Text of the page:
Free Weight Exercises for the Rhomboids
Located in your upper back and between your shoulder blades, the rhomboids are responsible for shoulder retraction, or the drawing of your shoulder blades together. If the rhomboids are weak or tight due to disuse, your shoulders will drift forward -- a common problem for people with sedentary lifestyles. If you incorporate a lot of horizontal pressing movements in your workout, such as bench presses, and focus only on biceps, lats and chest development, you may be neglecting your rhomboids. This, too, can lead to a muscular imbalance in which your shoulders roll forward and your neck juts out. Free weight exercises, ranging in intensity from beginner to intermediate, can help to strengthen your rhomboids and improve your posture. Always consult your doctor before beginning this or any exercise regimen, and consider working with a personal trainer to help maintain proper technique.
A beginner exercise that isolates and conditions your rhomboids is the bent-over row with dumbbells. Begin by standing with feet shoulder-width apart and bent over at the waist so your trunk is parallel to the floor. Hold a dumbbell in each hand with an overhand grip by your sides, arms extending straight down and knees slightly bent. Make sure the weights are heavy enough to complete only 12 reps. Lighter weights and higher reps won’t stimulate the larger fast-twitch fibers in your rhomboids or encourage muscle growth. Turn your palms in so they face each other. Exhale and slowly lift the dumbbells to the sides of your waist, only bending your elbows and squeezing your shoulder blades together. Hold the peak position for a second, inhale and then lower the weights back to starting position. Perform eight to 12 reps for three sets.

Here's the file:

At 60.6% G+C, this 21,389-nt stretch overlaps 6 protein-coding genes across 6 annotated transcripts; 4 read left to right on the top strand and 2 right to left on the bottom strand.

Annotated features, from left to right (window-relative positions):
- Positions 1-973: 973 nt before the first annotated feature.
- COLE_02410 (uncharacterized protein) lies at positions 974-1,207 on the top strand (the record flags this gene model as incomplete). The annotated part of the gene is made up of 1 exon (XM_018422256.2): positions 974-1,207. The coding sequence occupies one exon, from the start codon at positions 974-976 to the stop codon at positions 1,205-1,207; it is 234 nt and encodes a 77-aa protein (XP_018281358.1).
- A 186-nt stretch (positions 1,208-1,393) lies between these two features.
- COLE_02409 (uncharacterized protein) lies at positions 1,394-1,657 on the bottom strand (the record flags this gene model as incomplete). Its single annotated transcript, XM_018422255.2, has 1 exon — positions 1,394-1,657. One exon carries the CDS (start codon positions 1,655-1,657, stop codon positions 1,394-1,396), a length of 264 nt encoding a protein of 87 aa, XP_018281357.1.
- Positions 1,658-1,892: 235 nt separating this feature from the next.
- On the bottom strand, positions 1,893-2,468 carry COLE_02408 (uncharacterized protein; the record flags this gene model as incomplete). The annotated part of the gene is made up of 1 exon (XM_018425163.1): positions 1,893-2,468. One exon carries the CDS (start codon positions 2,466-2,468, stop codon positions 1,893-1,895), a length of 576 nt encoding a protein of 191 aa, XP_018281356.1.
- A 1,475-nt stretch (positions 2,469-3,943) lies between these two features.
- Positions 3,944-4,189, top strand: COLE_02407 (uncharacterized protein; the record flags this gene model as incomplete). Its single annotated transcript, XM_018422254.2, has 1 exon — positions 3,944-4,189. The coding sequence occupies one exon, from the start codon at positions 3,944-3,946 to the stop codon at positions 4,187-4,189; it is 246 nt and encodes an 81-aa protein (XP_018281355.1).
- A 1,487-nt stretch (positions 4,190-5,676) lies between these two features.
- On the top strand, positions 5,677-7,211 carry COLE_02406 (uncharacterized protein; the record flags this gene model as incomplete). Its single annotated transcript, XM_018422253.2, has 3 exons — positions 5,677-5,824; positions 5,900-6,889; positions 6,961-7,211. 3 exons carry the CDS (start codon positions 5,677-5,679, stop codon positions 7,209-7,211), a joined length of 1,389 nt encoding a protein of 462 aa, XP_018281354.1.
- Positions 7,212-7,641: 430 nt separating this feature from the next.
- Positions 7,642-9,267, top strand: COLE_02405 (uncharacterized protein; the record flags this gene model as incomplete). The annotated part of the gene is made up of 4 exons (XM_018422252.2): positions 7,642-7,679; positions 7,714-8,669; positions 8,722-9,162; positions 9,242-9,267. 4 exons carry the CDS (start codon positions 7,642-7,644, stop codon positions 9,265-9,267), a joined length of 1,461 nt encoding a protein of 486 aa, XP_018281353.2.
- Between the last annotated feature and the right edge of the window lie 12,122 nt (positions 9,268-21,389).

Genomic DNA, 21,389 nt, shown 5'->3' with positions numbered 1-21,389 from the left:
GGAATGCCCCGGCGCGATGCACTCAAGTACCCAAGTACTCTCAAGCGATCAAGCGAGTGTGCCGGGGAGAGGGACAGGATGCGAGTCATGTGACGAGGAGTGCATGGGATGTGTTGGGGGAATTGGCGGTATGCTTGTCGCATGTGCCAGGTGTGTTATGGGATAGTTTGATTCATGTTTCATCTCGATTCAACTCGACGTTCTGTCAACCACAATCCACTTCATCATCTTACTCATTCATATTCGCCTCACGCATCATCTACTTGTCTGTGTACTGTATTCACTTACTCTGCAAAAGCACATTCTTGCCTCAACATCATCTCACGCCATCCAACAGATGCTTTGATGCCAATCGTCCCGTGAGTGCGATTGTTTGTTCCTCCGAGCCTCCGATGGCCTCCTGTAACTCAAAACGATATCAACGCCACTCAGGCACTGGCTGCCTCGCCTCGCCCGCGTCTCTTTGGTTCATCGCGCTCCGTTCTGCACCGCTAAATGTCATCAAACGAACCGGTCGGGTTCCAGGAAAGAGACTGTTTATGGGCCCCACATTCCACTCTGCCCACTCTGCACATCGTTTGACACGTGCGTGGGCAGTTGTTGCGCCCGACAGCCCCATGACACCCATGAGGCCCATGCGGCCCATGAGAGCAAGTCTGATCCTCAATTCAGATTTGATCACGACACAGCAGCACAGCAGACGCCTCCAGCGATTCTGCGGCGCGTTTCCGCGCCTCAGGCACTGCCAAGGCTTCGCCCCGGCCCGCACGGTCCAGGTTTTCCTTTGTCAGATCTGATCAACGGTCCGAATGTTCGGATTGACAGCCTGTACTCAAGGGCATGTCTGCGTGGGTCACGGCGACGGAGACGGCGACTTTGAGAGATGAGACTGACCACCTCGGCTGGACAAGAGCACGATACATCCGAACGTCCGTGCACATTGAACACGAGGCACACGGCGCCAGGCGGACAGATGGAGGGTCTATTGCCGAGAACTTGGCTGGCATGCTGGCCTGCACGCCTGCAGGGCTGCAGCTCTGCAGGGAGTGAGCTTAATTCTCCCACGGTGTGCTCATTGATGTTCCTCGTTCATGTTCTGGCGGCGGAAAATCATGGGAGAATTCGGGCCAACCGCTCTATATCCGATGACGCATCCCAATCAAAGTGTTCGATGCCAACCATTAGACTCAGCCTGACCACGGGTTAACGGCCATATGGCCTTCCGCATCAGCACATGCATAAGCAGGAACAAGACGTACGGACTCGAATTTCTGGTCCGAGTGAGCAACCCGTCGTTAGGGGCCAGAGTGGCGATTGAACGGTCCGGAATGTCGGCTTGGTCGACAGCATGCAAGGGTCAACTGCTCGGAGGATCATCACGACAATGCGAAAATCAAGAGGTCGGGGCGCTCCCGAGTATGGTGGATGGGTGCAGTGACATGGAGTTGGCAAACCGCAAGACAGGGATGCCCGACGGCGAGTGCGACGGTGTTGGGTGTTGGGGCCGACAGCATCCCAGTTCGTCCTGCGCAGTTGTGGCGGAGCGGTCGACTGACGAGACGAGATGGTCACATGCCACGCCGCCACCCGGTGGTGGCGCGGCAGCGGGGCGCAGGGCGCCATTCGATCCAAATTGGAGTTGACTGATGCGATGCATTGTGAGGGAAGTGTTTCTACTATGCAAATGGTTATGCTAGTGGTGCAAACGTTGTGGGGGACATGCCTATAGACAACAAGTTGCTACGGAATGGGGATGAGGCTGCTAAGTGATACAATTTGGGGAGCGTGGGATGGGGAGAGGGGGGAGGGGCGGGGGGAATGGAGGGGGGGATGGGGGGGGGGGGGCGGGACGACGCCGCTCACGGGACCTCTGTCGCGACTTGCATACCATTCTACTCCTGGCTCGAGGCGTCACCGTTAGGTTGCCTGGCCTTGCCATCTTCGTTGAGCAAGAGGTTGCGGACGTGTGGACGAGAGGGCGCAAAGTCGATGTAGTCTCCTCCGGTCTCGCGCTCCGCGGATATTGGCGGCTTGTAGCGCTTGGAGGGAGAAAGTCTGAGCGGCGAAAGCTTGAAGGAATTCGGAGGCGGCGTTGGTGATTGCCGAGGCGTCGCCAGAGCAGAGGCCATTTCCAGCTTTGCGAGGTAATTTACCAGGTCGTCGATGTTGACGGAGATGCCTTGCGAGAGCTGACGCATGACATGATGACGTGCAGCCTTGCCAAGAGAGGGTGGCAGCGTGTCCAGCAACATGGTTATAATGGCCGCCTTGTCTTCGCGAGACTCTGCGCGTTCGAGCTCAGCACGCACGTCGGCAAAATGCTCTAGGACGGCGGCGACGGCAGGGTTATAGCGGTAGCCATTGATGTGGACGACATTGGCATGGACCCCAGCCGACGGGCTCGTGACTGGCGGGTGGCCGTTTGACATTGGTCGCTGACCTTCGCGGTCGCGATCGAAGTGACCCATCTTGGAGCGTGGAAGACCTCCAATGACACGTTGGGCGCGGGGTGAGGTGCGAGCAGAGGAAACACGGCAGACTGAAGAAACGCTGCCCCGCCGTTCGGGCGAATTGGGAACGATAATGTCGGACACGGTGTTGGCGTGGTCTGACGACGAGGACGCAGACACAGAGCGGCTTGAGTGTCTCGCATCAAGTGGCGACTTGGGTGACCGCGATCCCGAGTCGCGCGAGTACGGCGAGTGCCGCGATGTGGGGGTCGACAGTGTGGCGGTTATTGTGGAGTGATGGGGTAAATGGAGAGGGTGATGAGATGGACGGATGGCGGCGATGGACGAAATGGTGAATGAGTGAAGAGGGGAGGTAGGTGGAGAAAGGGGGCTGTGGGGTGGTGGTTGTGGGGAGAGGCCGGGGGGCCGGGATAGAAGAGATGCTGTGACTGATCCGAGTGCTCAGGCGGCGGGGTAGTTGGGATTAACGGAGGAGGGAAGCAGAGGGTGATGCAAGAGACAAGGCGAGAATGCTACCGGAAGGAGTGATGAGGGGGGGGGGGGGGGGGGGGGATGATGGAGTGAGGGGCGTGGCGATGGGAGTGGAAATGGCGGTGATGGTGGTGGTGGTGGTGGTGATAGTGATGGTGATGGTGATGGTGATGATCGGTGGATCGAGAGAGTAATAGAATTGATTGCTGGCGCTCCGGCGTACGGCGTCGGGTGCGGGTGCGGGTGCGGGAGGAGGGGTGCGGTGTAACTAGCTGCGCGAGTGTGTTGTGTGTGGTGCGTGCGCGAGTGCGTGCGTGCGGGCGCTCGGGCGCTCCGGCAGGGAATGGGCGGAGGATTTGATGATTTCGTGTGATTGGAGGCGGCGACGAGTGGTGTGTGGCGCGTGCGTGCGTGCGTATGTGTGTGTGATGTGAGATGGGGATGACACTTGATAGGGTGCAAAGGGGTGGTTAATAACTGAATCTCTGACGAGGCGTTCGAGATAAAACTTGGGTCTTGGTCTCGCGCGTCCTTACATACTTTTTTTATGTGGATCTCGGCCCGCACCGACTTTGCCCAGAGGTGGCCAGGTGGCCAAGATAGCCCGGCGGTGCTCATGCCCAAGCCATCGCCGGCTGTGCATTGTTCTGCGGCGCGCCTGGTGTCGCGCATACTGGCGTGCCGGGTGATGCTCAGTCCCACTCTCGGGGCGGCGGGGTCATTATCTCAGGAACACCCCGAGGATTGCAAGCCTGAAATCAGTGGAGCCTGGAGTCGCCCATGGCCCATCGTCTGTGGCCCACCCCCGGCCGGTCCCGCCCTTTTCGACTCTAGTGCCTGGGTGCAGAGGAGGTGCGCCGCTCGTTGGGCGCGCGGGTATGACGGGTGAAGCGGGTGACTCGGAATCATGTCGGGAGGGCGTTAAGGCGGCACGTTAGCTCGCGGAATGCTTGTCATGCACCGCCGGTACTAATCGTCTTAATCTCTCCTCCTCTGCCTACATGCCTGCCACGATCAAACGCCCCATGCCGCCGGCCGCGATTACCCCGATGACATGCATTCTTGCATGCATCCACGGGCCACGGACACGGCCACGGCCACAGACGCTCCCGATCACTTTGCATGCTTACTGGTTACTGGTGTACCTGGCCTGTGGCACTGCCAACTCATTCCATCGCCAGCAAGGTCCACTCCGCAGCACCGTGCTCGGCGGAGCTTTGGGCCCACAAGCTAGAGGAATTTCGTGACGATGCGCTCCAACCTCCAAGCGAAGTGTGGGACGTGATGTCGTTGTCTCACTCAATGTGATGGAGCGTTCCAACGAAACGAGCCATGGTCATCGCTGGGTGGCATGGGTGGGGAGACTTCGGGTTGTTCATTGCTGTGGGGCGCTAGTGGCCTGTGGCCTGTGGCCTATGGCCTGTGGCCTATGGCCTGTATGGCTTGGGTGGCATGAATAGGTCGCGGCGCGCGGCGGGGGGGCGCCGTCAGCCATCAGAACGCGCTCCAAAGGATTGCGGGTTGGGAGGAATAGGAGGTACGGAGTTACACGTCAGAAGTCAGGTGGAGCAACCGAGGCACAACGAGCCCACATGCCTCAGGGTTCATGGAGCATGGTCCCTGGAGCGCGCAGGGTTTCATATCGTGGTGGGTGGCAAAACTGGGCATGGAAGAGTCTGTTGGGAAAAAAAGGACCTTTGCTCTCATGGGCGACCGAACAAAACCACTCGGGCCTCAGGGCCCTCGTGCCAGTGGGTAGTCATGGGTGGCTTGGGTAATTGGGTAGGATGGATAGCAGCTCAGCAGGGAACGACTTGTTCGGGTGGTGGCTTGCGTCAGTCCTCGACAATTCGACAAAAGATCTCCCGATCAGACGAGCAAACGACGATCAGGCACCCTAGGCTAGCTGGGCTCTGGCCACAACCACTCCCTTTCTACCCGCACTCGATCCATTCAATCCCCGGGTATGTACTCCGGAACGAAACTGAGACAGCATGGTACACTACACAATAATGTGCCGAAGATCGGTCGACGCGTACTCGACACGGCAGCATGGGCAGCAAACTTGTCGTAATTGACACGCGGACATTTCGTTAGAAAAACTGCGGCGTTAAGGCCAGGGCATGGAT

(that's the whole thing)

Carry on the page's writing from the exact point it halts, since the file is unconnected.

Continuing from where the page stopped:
An intermediate exercise that will hit every muscle in your back, including your rhomboids, is a T-Bar row. This variation of the row allows you to use a higher load as well as a neutral grip -- palms facing in -- which is the strongest grip for a row. If you don’t have access to a landmine unit, place one end of the bar in the corner of the room and weigh it down with a heavy plate or dumbbell (consult a personal trainer to determine what amount of weight is right for you, if you're at all unsure). After attaching the desired amount of weight on the other end, straddle the bar and face the weighted end. Bend at the hips at a 45-degree angle to the ground. Invert a V-grip handle and hook it under the bar, holding the ends of the handle. Exhale and pull the bar until the weights brush your chest. Inhale and return to starting position. Perform five to 10 reps for three to six sets.
Reverse flyes with dumbbells, a beginner pulling exercise, will strengthen the muscles in your shoulders, upper and middle back and give your rhomboids a rigorous workout. Begin by sitting on the edge of a chair or bench with your feet flat on the floor. Hold a dumbbell in each hand and lean forward at the waist until your chest touches the fronts of your thighs. Allow your arms to extend down by your sides with palms facing each other and elbows slightly bent. Exhale, and slowly lift your arms to your sides in a fluid sweeping motion until they’re at shoulder level. Inhale and return to starting position. Perform eight to 12 reps for three sets. You can also do reverse flyes in either a standing position with your torso bent forward at the hips or prone on an incline bench.
Target your rhomboids by doing a variation of a bent-over row in which you mimic the shape of bat wings. Hold a heavy kettlebell or dumbbell in each hand and lie face-down on a bench. Allow your hands to hang down and rest the weights on the ground. Exhale and slowly raise the kettlebells up toward your ribs. Squeeze your shoulder blades together at the top of the movement, inhale and then slowly lower the weights to starting position. The exercise’s range of movement should only be about 6 inches, which makes the reps almost seem like isometric contractions. Perform 15 reps for four sets.
- T Nation: Reawaken Your Rhomboids
- Strength Basics: Your Guide to Resistance Training for Health and Optimal Performance; Brian B. Cook
- Weight Training for Life, 10th Ed.; James L. Hesson
- The Men’s Health Gym Bible; Michael Mejia, Myatt Murphy
- Men's Health The Body You Want in the Time You Have: The Ultimate Guide to Getting Leaner…; Myatt Murphy
- Muscle & Fitness: How to: T-Bar Row
Kay Tang is a journalist who has been writing since 1990. She previously covered developments in theater for the "Dramatists Guild Quarterly." Tang graduated with a Bachelor of Arts in economics and political science from Yale University and completed a Master of Professional Studies in interactive telecommunications at New York University.